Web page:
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Drafting Considerations for a California Legislative Resolution

The bill drafter must utilize all of the usual guidelines of bill drafting as well as the required drafting style for California measures

By Chris Micheli, October 28, 2020 6:30 am

In the California Legislature, there are three types of resolutions. According to the Legislative Counsel, “two of these, concurrent resolutions and joint resolutions, require consideration and adoption by both houses of the Legislature before they can take effect. House (Assembly) and Senate resolutions are adopted by the house of origin only.” All three types of resolutions require a majority vote for passage and they are not considered by the Governor.

Like other legislative measures, a title is drafted and a Legislative Counsel’s Digest must be prepared that explains what the resolution proposes to do. Because there is not an existing law section of the Digest, the explanation is usually just one sentence. For example, ACR 80 from the 2019 Session had the following Legislative Counsel’s Digest: “This measure would recognize the week of May 13, 2019, to May 20, 2019, inclusive, as Infrastructure Week, and would urge the citizens of California to join in this special observance with appropriate events and commemorations.”

The Legislative Counsel’s Digest for a Concurrent Resolution usually begins: “This measure would ….” The Legislative Counsel’s Digest for a Joint Resolution usually begins: “This measure would urge the Congress and the President of the United States to…” On the other hand, a house resolution does not have a Digest. Instead, it contains a heading that begins: “Relative to ….”

In terms of the Legislative Counsel’s Digest Key, a house resolution does not contain any keys. For concurrent and joint resolutions, the Digest Key has only a single key: Fiscal committee. In other words, does the concurrent or joint resolution need to be referred to the fiscal committee for consideration of any possible fiscal impacts due to the language of the resolution.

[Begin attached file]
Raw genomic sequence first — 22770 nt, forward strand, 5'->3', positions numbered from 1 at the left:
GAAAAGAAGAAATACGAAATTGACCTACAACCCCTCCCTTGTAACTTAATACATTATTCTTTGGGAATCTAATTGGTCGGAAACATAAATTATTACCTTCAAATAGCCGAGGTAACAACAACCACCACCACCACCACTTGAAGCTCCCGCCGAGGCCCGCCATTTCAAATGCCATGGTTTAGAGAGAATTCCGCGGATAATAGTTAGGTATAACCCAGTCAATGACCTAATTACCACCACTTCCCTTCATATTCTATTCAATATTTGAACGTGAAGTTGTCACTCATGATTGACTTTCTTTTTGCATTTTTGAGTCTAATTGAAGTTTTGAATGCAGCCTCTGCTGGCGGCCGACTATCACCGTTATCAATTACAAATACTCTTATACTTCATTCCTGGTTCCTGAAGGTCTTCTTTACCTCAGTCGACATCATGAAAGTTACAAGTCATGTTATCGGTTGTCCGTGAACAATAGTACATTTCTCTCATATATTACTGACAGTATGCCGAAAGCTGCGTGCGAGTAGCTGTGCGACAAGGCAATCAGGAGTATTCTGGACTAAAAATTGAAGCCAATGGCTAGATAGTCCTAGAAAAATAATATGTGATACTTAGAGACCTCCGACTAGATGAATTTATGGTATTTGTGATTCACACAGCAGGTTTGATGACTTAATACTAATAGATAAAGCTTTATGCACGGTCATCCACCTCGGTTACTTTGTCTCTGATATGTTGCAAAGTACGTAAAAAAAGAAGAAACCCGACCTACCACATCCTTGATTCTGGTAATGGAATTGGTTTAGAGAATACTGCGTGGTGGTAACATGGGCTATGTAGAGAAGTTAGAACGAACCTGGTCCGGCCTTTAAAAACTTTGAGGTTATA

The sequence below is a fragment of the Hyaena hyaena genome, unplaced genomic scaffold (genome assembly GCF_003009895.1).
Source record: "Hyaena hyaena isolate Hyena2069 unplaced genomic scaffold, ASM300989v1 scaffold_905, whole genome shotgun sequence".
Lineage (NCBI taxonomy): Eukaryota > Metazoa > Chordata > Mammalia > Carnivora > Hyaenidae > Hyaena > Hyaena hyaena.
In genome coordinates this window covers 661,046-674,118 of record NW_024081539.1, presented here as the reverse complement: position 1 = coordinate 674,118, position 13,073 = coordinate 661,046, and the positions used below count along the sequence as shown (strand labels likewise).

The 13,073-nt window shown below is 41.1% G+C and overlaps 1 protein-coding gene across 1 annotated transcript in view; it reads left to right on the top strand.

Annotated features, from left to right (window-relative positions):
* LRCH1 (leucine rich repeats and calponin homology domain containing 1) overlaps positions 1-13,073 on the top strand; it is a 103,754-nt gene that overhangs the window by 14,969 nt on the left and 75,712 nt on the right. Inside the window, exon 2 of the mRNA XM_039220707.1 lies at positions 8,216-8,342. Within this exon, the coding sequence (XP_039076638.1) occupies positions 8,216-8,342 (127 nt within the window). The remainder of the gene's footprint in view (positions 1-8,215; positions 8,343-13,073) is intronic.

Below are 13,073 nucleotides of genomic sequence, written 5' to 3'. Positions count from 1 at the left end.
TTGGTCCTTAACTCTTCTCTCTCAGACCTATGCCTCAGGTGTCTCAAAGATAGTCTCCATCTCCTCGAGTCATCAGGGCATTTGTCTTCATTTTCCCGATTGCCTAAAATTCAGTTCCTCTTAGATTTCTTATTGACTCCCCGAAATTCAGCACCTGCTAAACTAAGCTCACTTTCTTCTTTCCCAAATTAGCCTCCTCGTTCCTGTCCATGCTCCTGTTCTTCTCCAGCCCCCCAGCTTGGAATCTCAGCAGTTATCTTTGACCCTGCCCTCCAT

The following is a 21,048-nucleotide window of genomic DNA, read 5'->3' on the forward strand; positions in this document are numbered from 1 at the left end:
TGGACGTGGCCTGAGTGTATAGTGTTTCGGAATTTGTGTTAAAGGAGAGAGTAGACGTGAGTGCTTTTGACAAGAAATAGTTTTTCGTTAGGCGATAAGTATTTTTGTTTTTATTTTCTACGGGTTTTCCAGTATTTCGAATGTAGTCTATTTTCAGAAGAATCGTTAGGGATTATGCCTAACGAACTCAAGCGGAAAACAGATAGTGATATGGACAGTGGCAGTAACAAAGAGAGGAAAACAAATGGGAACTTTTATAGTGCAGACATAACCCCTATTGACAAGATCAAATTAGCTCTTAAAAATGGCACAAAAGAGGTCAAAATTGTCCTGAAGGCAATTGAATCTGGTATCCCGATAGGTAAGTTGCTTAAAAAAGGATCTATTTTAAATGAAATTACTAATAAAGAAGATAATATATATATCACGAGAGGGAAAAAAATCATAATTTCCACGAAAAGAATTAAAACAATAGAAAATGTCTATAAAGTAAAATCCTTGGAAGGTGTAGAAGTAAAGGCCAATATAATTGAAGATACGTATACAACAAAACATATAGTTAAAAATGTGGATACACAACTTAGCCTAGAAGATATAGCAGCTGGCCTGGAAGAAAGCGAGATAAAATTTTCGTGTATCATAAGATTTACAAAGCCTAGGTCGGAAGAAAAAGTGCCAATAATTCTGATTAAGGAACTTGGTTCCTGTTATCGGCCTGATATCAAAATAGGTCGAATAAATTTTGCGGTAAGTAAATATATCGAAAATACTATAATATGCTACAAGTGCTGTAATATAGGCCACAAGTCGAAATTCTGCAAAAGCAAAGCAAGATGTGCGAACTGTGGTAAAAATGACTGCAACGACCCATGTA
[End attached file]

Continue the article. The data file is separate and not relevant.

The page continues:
Thereafter, the text of the resolution begins, which utilizes “Whereas” clauses and concludes with “Resolved” clauses. There is no limitation on the number of Whereas clauses that a resolution can contain. There is usually half a dozen or so, but some resolutions have two or three, while others contain a dozen or more Whereas clauses.

For a concurrent resolution that originates in the Assembly, the first Resolved clause begins: “Resolved by the Assembly of the State of California, the Senate thereof concurring, That the Legislature ….” For a joint resolution that originates in the Senate, the first Resolved clause begins: “Resolved by the Senate and the Assembly of the State of California, jointly, That the Legislature urges the Congress of the United States to ….”

For a concurrent resolution that originates in the Assembly, the final Resolved clause usually provides: “Resolved, That the Chief Clerk of the Assembly transmit copies of this resolution to the author for appropriate distribution.”  For a joint resolution that originates in the Senate, the final Resolved clause usually provides: “Resolved, That the Secretary of the Senate transmit copies of this resolution to the President and Vice President of the United States, to the Speaker of the House of Representatives, to the Majority Leader of the United States Senate, to each Senator and Representative from California in the Congress of the United States, and to the author for appropriate distribution.”

For the most part, drafting a resolution in the California Legislature requires the bill drafter to utilize all of the usual guidelines of bill drafting as well as the required drafting style for California measures.

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